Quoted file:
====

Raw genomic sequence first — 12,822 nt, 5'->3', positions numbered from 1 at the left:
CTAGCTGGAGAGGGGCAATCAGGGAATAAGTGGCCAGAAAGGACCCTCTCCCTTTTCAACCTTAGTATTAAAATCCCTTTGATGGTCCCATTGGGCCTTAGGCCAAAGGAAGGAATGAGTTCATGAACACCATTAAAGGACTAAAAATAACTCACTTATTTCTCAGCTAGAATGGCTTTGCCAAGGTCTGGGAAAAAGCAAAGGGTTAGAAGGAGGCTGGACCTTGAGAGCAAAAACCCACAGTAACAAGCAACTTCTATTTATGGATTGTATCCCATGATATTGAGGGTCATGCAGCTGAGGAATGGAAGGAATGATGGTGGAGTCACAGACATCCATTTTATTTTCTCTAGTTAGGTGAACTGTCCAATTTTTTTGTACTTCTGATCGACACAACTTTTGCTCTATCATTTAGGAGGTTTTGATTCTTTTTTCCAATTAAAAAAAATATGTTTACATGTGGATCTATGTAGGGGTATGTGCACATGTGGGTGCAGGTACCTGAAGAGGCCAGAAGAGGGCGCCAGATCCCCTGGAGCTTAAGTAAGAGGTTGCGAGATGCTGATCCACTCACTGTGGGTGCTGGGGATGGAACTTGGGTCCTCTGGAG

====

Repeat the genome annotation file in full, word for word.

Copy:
Raw genomic sequence first — 12,822 nt, 5'->3', positions numbered from 1 at the left:
CTAGCTGGAGAGGGGCAATCAGGGAATAAGTGGCCAGAAAGGACCCTCTCCCTTTTCAACCTTAGTATTAAAATCCCTTTGATGGTCCCATTGGGCCTTAGGCCAAAGGAAGGAATGAGTTCATGAACACCATTAAAGGACTAAAAATAACTCACTTATTTCTCAGCTAGAATGGCTTTGCCAAGGTCTGGGAAAAAGCAAAGGGTTAGAAGGAGGCTGGACCTTGAGAGCAAAAACCCACAGTAACAAGCAACTTCTATTTATGGATTGTATCCCATGATATTGAGGGTCATGCAGCTGAGGAATGGAAGGAATGATGGTGGAGTCACAGACATCCATTTTATTTTCTCTAGTTAGGTGAACTGTCCAATTTTTTTGTACTTCTGATCGACACAACTTTTGCTCTATCATTTAGGAGGTTTTGATTCTTTTTTCCAATTAAAAAAAATATGTTTACATGTGGATCTATGTAGGGGTATGTGCACATGTGGGTGCAGGTACCTGAAGAGGCCAGAAGAGGGCGCCAGATCCCCTGGAGCTTAAGTAAGAGGTTGCGAGATGCTGATCCACTCACTGTGGGTGCTGGGGATGGAACTTGGGTCCTCTGGAG